Ruger sees Covid-19 revenue jump
20% income increase reported as sales rise by 7.8%
Gun sales declined noticeably last year, but they rose in the first quarter, especially in mid-March when states of emergency were declared by governors throughout the country, shutting down many retail operations. But most of those orders exempted gun shops as essential business.
The Connecticut-based Ruger, which has a large manufacturing operation in Newport, reported sales of $123.6 million, an increase of about 7.8%, over the same quarter in 2019, leading to net income of $14.3 million (87 cents a diluted share) – a $2.3 million increase, or nearly 20%, according to May 6 financial filings.
But the sales surge wasn’t fully reflected in quarterly results because estimates of unit sell-through of Ruger’s products from independent distributors to retailers increased 37% in the quarter.
In some way the surge was so strong it was comparable to the run on guns seen in previous election cycles, when fears spread that legislation might affect gun rights.
“Obviously, a change in the political spectrum can be anticipated, and that can drive some changes, but that was not as rapid and as sudden as we saw in the middle of March,” said Ruger CEO Christopher Killoy, according to a company-released transcript of an earnings call. “The other obvious difference is with the Covid-19 pandemic in our communities, we have to be extraordinarily careful in how we take care of our employees, how we manage production and how we ramp up production.“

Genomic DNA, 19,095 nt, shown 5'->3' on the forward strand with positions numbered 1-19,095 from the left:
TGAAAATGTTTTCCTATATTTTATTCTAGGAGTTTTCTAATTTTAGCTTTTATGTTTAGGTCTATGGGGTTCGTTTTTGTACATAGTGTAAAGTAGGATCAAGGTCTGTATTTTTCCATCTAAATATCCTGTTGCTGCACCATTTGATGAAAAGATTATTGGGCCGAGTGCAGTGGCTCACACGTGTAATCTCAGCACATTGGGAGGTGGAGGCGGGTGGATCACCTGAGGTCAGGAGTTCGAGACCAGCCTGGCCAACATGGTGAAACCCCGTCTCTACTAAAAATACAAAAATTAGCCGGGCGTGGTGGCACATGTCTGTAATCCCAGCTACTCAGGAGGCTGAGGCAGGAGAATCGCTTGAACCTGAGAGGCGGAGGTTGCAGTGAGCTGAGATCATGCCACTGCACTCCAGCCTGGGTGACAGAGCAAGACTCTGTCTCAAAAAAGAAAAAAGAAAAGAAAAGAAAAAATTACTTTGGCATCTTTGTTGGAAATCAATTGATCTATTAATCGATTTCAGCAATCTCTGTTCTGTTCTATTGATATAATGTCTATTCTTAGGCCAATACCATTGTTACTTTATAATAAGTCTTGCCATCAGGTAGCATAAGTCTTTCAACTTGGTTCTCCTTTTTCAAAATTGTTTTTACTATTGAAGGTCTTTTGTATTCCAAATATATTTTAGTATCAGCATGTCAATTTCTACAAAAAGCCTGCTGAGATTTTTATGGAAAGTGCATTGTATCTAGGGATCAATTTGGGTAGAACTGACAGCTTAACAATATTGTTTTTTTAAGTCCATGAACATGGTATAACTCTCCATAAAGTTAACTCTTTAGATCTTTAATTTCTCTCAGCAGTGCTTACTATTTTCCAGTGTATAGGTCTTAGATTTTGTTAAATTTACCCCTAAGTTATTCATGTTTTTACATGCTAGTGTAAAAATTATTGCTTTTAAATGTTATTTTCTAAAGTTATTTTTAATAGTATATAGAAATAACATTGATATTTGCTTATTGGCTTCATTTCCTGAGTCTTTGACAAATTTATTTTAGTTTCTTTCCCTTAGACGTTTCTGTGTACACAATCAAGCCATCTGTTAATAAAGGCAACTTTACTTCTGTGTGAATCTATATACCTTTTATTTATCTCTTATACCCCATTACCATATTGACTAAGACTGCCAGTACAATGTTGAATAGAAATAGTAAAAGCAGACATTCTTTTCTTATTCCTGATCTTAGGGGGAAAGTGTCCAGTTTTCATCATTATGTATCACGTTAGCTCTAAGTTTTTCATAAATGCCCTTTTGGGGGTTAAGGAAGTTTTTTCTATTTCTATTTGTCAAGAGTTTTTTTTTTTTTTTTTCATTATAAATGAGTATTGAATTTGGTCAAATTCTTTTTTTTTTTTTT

The company said it found one employee was infected at its North Carolina plant. But the pandemic caused “minimal disruption” last quarter, Killoy said.
He said the company has taken steps to prevent an outbreak, providing hourly employees with two weeks of paid time off, encouraging remote work, implementing additional cleaning equipment and providing personal protective equipment to its employees as well as first responders in communities where Ruger plants are located.
This has cost the company $2.5 million, of which only $400,000 was recognized in the first quarter.
The company warned that it was unclear whether the initial buying surge is sustainable, and that the production impact might be greater in the second quarter.